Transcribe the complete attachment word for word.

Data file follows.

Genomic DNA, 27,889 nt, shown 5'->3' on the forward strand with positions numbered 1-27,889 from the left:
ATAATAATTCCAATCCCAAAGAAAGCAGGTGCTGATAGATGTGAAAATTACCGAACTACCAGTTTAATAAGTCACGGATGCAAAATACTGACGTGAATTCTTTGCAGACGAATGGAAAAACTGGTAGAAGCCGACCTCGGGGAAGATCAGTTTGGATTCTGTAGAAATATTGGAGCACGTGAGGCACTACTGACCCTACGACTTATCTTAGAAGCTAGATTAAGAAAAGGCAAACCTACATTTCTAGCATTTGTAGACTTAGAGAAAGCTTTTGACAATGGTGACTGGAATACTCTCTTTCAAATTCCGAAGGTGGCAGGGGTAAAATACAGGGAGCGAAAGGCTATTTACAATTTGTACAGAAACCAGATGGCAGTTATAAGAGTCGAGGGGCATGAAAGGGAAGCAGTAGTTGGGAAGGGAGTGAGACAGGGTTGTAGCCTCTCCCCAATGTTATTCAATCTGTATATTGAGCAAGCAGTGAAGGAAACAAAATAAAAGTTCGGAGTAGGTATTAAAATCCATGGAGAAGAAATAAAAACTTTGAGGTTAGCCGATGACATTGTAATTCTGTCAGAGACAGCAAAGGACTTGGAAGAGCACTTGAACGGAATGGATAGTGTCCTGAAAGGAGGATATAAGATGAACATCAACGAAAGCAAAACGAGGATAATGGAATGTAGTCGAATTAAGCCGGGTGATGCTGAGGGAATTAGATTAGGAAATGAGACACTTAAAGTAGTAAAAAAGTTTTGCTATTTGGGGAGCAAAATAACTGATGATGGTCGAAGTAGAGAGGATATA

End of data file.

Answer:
Genomic DNA, 27,889 nt, shown 5'->3' on the forward strand with positions numbered 1-27,889 from the left:
ATAATAATTCCAATCCCAAAGAAAGCAGGTGCTGATAGATGTGAAAATTACCGAACTACCAGTTTAATAAGTCACGGATGCAAAATACTGACGTGAATTCTTTGCAGACGAATGGAAAAACTGGTAGAAGCCGACCTCGGGGAAGATCAGTTTGGATTCTGTAGAAATATTGGAGCACGTGAGGCACTACTGACCCTACGACTTATCTTAGAAGCTAGATTAAGAAAAGGCAAACCTACATTTCTAGCATTTGTAGACTTAGAGAAAGCTTTTGACAATGGTGACTGGAATACTCTCTTTCAAATTCCGAAGGTGGCAGGGGTAAAATACAGGGAGCGAAAGGCTATTTACAATTTGTACAGAAACCAGATGGCAGTTATAAGAGTCGAGGGGCATGAAAGGGAAGCAGTAGTTGGGAAGGGAGTGAGACAGGGTTGTAGCCTCTCCCCAATGTTATTCAATCTGTATATTGAGCAAGCAGTGAAGGAAACAAAATAAAAGTTCGGAGTAGGTATTAAAATCCATGGAGAAGAAATAAAAACTTTGAGGTTAGCCGATGACATTGTAATTCTGTCAGAGACAGCAAAGGACTTGGAAGAGCACTTGAACGGAATGGATAGTGTCCTGAAAGGAGGATATAAGATGAACATCAACGAAAGCAAAACGAGGATAATGGAATGTAGTCGAATTAAGCCGGGTGATGCTGAGGGAATTAGATTAGGAAATGAGACACTTAAAGTAGTAAAAAAGTTTTGCTATTTGGGGAGCAAAATAACTGATGATGGTCGAAGTAGAGAGGATATA